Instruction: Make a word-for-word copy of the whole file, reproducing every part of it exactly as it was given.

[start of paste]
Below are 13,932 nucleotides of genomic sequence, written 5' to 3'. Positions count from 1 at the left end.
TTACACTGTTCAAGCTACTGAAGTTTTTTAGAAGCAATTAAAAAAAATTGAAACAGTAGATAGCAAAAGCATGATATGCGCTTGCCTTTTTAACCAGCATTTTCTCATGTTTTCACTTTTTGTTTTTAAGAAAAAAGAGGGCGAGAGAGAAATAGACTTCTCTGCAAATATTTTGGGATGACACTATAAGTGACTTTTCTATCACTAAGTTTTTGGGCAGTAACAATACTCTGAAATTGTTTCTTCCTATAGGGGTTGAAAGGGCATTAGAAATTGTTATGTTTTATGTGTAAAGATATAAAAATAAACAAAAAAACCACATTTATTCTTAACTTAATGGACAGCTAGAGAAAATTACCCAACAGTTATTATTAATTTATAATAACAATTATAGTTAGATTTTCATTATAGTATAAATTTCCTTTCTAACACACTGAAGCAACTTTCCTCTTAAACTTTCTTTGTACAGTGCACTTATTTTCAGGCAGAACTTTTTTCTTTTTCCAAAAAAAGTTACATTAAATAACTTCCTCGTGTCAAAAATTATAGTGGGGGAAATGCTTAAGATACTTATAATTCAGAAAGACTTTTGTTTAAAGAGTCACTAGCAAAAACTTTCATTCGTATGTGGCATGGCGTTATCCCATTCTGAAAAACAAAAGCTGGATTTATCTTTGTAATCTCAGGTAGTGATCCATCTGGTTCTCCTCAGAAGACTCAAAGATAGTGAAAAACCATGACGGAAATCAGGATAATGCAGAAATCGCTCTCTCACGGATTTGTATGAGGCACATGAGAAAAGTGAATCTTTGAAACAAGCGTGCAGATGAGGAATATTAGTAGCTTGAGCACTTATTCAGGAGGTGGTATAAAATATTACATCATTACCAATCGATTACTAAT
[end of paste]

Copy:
Below are 13,932 nucleotides of genomic sequence, written 5' to 3'. Positions count from 1 at the left end.
TTACACTGTTCAAGCTACTGAAGTTTTTTAGAAGCAATTAAAAAAAATTGAAACAGTAGATAGCAAAAGCATGATATGCGCTTGCCTTTTTAACCAGCATTTTCTCATGTTTTCACTTTTTGTTTTTAAGAAAAAAGAGGGCGAGAGAGAAATAGACTTCTCTGCAAATATTTTGGGATGACACTATAAGTGACTTTTCTATCACTAAGTTTTTGGGCAGTAACAATACTCTGAAATTGTTTCTTCCTATAGGGGTTGAAAGGGCATTAGAAATTGTTATGTTTTATGTGTAAAGATATAAAAATAAACAAAAAAACCACATTTATTCTTAACTTAATGGACAGCTAGAGAAAATTACCCAACAGTTATTATTAATTTATAATAACAATTATAGTTAGATTTTCATTATAGTATAAATTTCCTTTCTAACACACTGAAGCAACTTTCCTCTTAAACTTTCTTTGTACAGTGCACTTATTTTCAGGCAGAACTTTTTTCTTTTTCCAAAAAAAGTTACATTAAATAACTTCCTCGTGTCAAAAATTATAGTGGGGGAAATGCTTAAGATACTTATAATTCAGAAAGACTTTTGTTTAAAGAGTCACTAGCAAAAACTTTCATTCGTATGTGGCATGGCGTTATCCCATTCTGAAAAACAAAAGCTGGATTTATCTTTGTAATCTCAGGTAGTGATCCATCTGGTTCTCCTCAGAAGACTCAAAGATAGTGAAAAACCATGACGGAAATCAGGATAATGCAGAAATCGCTCTCTCACGGATTTGTATGAGGCACATGAGAAAAGTGAATCTTTGAAACAAGCGTGCAGATGAGGAATATTAGTAGCTTGAGCACTTATTCAGGAGGTGGTATAAAATATTACATCATTACCAATCGATTACTAAT